I.Theme – God comes to all us, includes all in his mercy and calls us to lead lives of justice
"Jesus and the Canaanite Woman" – Jean Colombe
The lectionary readings are here or individually
Old Testament – Isaiah 56:1,6-8
Psalm – Psalm 67 Page 675, BCP
Epistle –Romans 11:1-2a, 29-32
Gospel – Matthew 15: (10-20), 21-28
Three ingredients come together to create a celebratory mix in this week’s Lectionary: The first is God’s salvation (expressed in terms of justice and mercy); the second is God’s blessing given to those who are saved; and the third is the inclusion of "foreigners" and "outcasts". The expansion of the gospel beyond the boundaries of Judaism does not supersede God’s love for Israel, but reflects God’s love and inspiration of all people. The focus, then, of this week’s worship is on God’s coming to us, welcoming all people, and including all people in God’s mercy, salvation and blessing, while also calling all people to lives of justice.
In Isaiah 5 , God calls God’s people to justice and fairness because God promises to come to them and bring not just God’s people, but also the foreigners and outcasts, to worship and to be blessed by God on God’s mountain.
Psalm 67 is a psalm of praise for God’s blessings and mercy, which calls all nations to join in praising God for God’s saving power.
In Romans 11, the apostle Paul affirms God’s faithfulness to the Jewish people. There is no room for anti-Judaism in Christianity. God’s providential gifts of grace are irrevocable. God has made an eternal covenant with the children of Abraham, Isaac, Jacob, and Joseph. God’s revelation in Christ expands God’s covenant to include all the peoples of the earth. God will have mercy on disobedient people everywhere, whether Jew or Gentile.
The question of being chosen once again is ambiguous. An omnipresent and omni-active God, for whom love is the guiding principle, chooses all creation. No one is left out. This is problematic for those who see the Jewish people and nation, or any other nation, as absolutely unique. As some prophetic writings suggest, Israel was chosen for a mission, to be a light to the Gentiles, bringing God’s love to all peoples.
The gospel reading places Jesus in an unusual light. When a Canaanite woman comes to Jesus to seek healing for her daughter, Jesus puts her off, apparently excluding her because of her ethnicity from God’s healing realm. The woman persists and eventually Jesus relents, apparently impressed by the depth of her faith and her willingness to experience humiliation for the love of her daughter. Jesus cures her daughter from a distance; his energy transcends the boundaries of space.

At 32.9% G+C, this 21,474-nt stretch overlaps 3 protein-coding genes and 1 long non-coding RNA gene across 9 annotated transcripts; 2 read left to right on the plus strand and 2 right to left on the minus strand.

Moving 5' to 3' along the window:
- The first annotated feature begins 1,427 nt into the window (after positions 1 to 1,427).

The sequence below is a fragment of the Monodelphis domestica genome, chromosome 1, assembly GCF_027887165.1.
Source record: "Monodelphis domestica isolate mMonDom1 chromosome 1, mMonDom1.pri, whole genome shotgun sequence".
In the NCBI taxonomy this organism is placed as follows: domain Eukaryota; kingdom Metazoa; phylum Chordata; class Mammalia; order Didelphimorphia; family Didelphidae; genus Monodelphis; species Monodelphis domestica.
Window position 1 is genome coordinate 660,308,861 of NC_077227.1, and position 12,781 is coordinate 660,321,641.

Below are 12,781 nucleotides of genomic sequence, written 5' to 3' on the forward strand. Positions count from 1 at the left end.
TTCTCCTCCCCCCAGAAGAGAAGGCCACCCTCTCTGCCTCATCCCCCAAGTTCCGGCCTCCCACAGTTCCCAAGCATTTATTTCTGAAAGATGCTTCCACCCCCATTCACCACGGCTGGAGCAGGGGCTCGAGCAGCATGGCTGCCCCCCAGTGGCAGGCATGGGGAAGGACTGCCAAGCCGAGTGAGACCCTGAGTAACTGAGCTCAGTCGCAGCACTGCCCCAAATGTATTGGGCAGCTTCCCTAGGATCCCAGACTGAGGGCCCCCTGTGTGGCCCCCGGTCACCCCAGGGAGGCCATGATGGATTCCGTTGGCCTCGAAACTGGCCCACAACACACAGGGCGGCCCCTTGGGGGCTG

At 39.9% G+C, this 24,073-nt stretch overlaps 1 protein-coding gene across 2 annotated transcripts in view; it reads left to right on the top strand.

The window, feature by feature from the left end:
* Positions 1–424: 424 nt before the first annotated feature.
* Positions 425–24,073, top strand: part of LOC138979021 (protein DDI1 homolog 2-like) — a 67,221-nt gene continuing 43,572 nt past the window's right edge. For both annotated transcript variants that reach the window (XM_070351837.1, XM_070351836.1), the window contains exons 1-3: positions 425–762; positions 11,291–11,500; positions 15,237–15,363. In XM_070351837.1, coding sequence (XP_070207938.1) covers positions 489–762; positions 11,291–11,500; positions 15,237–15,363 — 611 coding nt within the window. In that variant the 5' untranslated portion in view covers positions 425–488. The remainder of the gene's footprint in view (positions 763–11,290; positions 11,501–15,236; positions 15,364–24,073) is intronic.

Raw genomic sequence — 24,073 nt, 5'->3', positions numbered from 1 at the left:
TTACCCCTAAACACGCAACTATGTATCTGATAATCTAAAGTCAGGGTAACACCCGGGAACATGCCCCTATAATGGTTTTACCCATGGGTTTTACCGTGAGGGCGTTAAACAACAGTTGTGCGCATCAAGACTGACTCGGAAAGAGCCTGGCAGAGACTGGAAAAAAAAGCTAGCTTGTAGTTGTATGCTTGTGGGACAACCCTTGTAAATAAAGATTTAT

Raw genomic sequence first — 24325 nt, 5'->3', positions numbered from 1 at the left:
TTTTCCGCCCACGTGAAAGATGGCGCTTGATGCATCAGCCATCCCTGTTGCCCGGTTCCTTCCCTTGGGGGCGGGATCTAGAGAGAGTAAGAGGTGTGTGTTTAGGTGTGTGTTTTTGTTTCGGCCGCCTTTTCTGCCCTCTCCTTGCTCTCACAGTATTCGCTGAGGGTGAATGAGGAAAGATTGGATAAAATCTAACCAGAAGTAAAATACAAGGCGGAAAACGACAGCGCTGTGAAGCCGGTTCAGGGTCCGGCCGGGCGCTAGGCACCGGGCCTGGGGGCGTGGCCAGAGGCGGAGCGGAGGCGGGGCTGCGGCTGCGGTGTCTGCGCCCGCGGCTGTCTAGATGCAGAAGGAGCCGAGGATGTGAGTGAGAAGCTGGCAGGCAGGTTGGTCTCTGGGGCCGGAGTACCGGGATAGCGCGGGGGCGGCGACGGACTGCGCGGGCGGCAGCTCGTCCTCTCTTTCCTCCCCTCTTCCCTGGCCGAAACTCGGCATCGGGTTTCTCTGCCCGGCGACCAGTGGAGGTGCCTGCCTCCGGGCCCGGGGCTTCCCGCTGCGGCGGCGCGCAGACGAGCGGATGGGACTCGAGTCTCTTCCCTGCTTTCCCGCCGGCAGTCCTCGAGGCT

This story also portrays another kind of transcendence, the transcendence of ethnic and personal barriers for the sake healing and wholeness. Now, there are a number of ways to interpret the encounter of Jesus with the Canaanite woman. At first glance, Jesus appears to succumb to the racist tendencies that characterized the attitudes of many Jewish people toward foreigners. He puts her off because, as a Canaanite, she is unworthy of God’s love. A second interpretation suggests that Jesus is testing her faith, trying to discern how much she loves her daughter and what she is willing to do to secure a healing for her daughter. Finally, a third interpretation asserts that Jesus may be creating a trap for those who see the woman as an inferior outsider. He acts and speaks like a racist, getting their insider assent, and then pulls the rug out from under them by healing the Canaanite woman’s daughter. From this perspective, the encounter is a parable, a reversal of expectations, a turning upside down of socially acceptable racism in light of God’s realm of inclusion and healing.
However, we understand the meaning of the encounter between Jesus and the Canaanite woman, the story portrays Jesus’ eventual inclusion of non-Jewish people into his ministry. God’s healing embraces all people, regardless of gender, ethnicity, race, or sexuality. Mature faith widens the circles of God’s love to go beyond our well-being to embrace and support the various gifts of the earth’s peoples.
Earlier in the readings, Jesus explains that it is not what we eat that defiles us but the evil that is in our hearts. Then he is approached by a Canaanite woman who convinces him, in spite of his initial reluctance, to heal her daughter who is being tormented by a demon.